Another thing, does black pickup covers for Jazzmasters available for purchase? I've heard Fender only provided 'aged cream' for the Vintage Reissues but is it available for any other Jazzmasters range?

    ReplyDelete
  29. Ah, you mean the non-matching headstock on the CP's? Fender Japan makes black with a non-matching headstock: http://www.ishibashi-webshop.jp/shop/g/g310316200/

    The difference (visually) between that and the Classic Player is the pickguard. I don't like modern tortoise so I would prefer the mint on the CIJ, but it's personal taste.

    Black pickup covers exist but not from Fender. They're aftermarket. You can try here: http://www.guitarpartsresource.com/covers_jagjazz.htm

    However I don't know if a standard Jazzmaster pickup cover fits those Classic Player pickups, which are different than standard pickups.

    ReplyDelete
  30. Afandi12:44 PM

    :0 ah wow, Jeff that's awesome! I'm already crossing everything off my list from AVRI's to MIM's and focusing to the CIJ's! I also felt the need to mention on how I spent my last hour on your site reading posts about Jazzmasters.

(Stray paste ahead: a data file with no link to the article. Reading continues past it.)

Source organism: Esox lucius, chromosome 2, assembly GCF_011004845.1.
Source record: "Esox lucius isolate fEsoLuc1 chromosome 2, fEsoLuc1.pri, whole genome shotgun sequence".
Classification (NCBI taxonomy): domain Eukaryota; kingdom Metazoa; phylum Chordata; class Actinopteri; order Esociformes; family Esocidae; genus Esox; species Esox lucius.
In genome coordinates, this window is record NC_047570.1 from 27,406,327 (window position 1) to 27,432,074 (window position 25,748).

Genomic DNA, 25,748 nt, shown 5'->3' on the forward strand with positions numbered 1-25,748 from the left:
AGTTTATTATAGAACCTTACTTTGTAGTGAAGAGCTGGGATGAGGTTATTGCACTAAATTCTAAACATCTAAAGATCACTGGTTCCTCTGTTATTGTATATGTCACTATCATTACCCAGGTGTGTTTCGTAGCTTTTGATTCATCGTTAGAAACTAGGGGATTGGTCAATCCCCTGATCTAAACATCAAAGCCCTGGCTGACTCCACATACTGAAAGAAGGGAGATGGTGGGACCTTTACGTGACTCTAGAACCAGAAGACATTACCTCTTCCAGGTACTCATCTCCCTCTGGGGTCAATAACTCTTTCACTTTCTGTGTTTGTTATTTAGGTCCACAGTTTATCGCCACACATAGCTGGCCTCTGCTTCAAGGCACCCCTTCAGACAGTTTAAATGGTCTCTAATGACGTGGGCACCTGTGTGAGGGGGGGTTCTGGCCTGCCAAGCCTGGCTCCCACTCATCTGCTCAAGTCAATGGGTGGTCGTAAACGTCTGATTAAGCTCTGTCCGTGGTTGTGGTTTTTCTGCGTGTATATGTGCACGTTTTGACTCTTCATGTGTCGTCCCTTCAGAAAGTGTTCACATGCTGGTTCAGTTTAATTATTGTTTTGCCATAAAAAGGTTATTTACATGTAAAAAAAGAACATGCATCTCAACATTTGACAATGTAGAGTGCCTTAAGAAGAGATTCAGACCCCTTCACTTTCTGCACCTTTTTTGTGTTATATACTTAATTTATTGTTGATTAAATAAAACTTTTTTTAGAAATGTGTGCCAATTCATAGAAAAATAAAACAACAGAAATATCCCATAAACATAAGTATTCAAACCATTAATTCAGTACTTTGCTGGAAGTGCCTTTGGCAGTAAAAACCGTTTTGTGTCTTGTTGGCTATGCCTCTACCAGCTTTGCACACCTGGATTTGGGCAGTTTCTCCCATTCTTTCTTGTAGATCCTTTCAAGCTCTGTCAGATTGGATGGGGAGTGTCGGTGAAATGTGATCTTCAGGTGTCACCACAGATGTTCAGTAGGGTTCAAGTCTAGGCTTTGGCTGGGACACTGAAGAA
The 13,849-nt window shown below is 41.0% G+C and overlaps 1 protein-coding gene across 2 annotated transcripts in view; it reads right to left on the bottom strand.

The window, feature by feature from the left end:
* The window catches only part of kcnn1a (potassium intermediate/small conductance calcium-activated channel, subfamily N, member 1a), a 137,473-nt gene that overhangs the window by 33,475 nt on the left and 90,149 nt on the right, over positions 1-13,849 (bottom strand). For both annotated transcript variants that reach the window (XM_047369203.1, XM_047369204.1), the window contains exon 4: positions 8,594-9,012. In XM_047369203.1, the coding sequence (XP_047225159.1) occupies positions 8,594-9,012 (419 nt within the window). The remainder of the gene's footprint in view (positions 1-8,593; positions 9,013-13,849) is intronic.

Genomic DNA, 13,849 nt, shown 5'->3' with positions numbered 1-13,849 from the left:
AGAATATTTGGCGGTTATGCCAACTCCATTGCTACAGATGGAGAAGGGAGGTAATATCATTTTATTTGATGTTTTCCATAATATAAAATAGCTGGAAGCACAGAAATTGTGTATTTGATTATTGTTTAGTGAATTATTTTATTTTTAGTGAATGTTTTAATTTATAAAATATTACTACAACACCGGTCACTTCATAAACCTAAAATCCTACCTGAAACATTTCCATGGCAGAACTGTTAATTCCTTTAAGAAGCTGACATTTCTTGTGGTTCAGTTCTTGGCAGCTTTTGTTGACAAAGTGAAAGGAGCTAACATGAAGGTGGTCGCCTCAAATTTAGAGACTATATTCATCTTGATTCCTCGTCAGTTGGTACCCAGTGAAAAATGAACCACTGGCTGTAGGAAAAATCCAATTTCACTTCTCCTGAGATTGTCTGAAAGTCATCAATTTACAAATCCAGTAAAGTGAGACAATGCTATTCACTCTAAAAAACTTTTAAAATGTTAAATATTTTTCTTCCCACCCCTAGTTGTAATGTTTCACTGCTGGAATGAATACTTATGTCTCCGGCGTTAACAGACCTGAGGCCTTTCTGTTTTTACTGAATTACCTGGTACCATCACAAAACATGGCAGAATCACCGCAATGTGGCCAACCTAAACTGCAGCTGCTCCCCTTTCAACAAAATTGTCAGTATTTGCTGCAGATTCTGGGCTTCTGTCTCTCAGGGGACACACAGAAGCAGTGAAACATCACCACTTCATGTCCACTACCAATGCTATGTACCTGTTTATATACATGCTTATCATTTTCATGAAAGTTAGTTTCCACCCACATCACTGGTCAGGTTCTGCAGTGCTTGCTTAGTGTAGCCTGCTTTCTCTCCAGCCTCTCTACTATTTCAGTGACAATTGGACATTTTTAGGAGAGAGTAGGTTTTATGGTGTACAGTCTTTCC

It's considerably cheap, and the ideal price for me. 84,000 Yen is under a US$1000! I surely can afford that one. I don't like the modern tortoise pick guard either, and much prefer the mint but I'm looking to replace that one with a black one. (Yes I'm going for the cool, simple all black Jazzmaster).

    The pickup covers should fit the ones on the CIJ's right? Does Ishibashi provide the parts that I need too?

    ReplyDelete
  31. I would send them an email and ask them - they will be more than happy to tell you if they have what you need. They carry a huge amount of stuff but I am not sure about aftermarket stuff. Both the covers and the pickguard would be aftermarket. (Fender doesn't make black Jazzmaster pickguards either that I know of, although they do exist from other manufacturers.)

    Oh, and I guess you should ask them about knobs and tremolo tip too :)

    There is a guy on Ebay who is selling a full set of black Jazzmaster parts, if Ishibashi doesn't have them. If you just look up "black jazzmaster" on Ebay, I think you'll find it. Not the pickguard, but the knobs, covers and tremolo tip.